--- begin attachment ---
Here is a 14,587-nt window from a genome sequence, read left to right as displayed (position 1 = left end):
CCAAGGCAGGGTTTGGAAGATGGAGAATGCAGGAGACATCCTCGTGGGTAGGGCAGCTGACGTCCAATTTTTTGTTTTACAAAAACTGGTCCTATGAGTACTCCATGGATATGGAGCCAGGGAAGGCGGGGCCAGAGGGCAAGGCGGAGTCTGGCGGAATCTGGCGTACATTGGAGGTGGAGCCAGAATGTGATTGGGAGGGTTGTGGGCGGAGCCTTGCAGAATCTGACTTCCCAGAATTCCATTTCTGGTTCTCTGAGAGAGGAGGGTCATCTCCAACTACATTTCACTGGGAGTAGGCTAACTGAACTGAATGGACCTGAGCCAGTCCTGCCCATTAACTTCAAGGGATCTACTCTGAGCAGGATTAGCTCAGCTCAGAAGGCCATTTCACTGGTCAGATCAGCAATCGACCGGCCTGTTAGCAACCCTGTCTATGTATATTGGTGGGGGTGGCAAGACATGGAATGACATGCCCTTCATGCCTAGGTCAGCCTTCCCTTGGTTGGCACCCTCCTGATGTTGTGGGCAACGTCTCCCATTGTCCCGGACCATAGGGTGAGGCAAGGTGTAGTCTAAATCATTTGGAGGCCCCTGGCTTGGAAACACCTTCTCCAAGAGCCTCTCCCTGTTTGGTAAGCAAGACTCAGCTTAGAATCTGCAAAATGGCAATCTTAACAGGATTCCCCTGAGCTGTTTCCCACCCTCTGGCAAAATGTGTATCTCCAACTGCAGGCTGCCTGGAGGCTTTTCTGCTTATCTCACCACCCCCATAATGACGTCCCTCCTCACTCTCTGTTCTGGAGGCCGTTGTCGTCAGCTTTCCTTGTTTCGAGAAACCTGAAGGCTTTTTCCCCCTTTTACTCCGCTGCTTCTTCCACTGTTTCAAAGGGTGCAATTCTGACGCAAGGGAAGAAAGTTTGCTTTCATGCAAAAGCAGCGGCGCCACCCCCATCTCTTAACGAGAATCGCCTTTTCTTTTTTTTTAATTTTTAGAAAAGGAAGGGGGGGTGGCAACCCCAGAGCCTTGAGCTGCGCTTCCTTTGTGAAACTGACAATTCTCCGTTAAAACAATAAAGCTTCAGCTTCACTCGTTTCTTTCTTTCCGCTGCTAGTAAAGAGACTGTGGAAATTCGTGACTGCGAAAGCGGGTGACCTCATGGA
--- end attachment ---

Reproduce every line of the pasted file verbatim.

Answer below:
Here is a 14,587-nt window from a genome sequence, read left to right as displayed (position 1 = left end):
CCAAGGCAGGGTTTGGAAGATGGAGAATGCAGGAGACATCCTCGTGGGTAGGGCAGCTGACGTCCAATTTTTTGTTTTACAAAAACTGGTCCTATGAGTACTCCATGGATATGGAGCCAGGGAAGGCGGGGCCAGAGGGCAAGGCGGAGTCTGGCGGAATCTGGCGTACATTGGAGGTGGAGCCAGAATGTGATTGGGAGGGTTGTGGGCGGAGCCTTGCAGAATCTGACTTCCCAGAATTCCATTTCTGGTTCTCTGAGAGAGGAGGGTCATCTCCAACTACATTTCACTGGGAGTAGGCTAACTGAACTGAATGGACCTGAGCCAGTCCTGCCCATTAACTTCAAGGGATCTACTCTGAGCAGGATTAGCTCAGCTCAGAAGGCCATTTCACTGGTCAGATCAGCAATCGACCGGCCTGTTAGCAACCCTGTCTATGTATATTGGTGGGGGTGGCAAGACATGGAATGACATGCCCTTCATGCCTAGGTCAGCCTTCCCTTGGTTGGCACCCTCCTGATGTTGTGGGCAACGTCTCCCATTGTCCCGGACCATAGGGTGAGGCAAGGTGTAGTCTAAATCATTTGGAGGCCCCTGGCTTGGAAACACCTTCTCCAAGAGCCTCTCCCTGTTTGGTAAGCAAGACTCAGCTTAGAATCTGCAAAATGGCAATCTTAACAGGATTCCCCTGAGCTGTTTCCCACCCTCTGGCAAAATGTGTATCTCCAACTGCAGGCTGCCTGGAGGCTTTTCTGCTTATCTCACCACCCCCATAATGACGTCCCTCCTCACTCTCTGTTCTGGAGGCCGTTGTCGTCAGCTTTCCTTGTTTCGAGAAACCTGAAGGCTTTTTCCCCCTTTTACTCCGCTGCTTCTTCCACTGTTTCAAAGGGTGCAATTCTGACGCAAGGGAAGAAAGTTTGCTTTCATGCAAAAGCAGCGGCGCCACCCCCATCTCTTAACGAGAATCGCCTTTTCTTTTTTTTTAATTTTTAGAAAAGGAAGGGGGGGTGGCAACCCCAGAGCCTTGAGCTGCGCTTCCTTTGTGAAACTGACAATTCTCCGTTAAAACAATAAAGCTTCAGCTTCACTCGTTTCTTTCTTTCCGCTGCTAGTAAAGAGACTGTGGAAATTCGTGACTGCGAAAGCGGGTGACCTCATGGA